The following QUESTION was asked:
I asked a student (middle school) on which level he was choosing, and he answered, “On a lower level.” He did this a few more times, so I gave him the reflection form and he still operated at a low level. I’m going to tell him that now he has a detention. Do you have any other suggestions?
Hopefully, both “reflection” forms were used: Essay and Self-Diagnostic Referral. These forms are in the book.
Think “Elicit—-rather than “Impose.”
After the student has acknowledged lower level behavior and continues to act on level B, ask the question, “What do you suggest we do about it?” Then follow up with the next question, “If you get the urge to do this again, what procedure will you use so that you will be a victor, rather than a victim of your impulses—unless, of course, you want to remain being a victim?” (This paradoxical questioning is often very effective with this type of person.)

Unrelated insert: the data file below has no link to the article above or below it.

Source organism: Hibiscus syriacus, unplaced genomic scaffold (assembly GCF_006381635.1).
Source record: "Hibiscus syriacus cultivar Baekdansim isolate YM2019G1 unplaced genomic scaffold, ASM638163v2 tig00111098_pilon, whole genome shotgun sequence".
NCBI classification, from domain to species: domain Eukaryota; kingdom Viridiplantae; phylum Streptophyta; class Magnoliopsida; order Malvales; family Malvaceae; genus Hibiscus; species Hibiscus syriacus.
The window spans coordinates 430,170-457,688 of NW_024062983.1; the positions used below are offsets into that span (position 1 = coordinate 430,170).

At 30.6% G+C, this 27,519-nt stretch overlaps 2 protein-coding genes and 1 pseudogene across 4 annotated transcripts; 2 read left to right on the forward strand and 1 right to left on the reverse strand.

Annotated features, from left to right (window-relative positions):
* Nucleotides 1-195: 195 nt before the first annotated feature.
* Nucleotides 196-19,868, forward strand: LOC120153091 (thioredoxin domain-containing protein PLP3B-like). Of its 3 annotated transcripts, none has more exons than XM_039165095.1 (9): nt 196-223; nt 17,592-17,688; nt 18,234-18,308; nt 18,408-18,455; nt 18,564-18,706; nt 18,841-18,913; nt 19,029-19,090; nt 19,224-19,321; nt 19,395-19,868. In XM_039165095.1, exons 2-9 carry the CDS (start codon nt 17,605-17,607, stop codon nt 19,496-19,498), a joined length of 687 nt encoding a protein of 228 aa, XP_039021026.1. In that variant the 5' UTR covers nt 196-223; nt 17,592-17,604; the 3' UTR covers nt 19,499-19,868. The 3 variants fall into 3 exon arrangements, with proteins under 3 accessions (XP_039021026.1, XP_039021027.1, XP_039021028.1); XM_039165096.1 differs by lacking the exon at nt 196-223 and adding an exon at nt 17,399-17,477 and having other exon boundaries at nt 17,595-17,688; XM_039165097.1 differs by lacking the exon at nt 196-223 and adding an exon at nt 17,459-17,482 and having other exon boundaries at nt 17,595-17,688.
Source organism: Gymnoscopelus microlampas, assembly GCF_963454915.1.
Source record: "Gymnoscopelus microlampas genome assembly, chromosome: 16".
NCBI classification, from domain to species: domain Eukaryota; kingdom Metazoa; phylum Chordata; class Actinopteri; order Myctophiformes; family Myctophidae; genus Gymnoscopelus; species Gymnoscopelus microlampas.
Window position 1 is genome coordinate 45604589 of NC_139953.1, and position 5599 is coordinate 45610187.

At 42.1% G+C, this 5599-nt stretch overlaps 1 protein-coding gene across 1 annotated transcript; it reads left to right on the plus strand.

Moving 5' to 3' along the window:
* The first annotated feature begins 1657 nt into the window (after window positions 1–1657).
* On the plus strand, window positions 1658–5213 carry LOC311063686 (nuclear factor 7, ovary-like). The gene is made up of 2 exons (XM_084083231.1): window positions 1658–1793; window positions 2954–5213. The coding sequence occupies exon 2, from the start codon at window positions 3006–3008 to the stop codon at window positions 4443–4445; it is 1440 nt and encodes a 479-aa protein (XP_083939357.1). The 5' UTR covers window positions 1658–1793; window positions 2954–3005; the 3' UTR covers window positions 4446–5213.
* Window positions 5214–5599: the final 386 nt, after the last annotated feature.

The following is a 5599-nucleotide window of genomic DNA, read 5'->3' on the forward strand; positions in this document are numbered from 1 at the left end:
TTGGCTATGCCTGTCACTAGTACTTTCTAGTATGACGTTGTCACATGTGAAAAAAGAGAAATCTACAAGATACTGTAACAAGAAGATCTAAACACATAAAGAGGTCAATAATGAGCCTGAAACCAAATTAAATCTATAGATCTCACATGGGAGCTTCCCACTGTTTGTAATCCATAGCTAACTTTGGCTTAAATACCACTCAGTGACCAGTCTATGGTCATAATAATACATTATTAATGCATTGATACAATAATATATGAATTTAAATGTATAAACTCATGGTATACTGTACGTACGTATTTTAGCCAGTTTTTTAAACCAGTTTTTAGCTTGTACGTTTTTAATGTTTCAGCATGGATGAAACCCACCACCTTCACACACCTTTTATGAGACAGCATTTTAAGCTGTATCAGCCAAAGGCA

The key question to keep in mind is, “What can I ask to make the responsibility the student’s?”
After a procedure has been elicited to redirect future impulses, then elicit a consequence in case irresponsible behavior continues. In this way, the student has ownership of the consequence. People don’t argue with their own decisions.
When a consequence is imposed, negative feelings erupt in both the student and teacher. This not only damages relationships but often is not very effective. If the same students keep getting detentions, one should—in my opinion—conclude that detention is not effective with these students.
When anyone tells or imposes a punishment, the other person is being deprived of an opportunity to become more responsible.
Learning a procedure for responding appropriately to impulses is described on the Impulse Management link .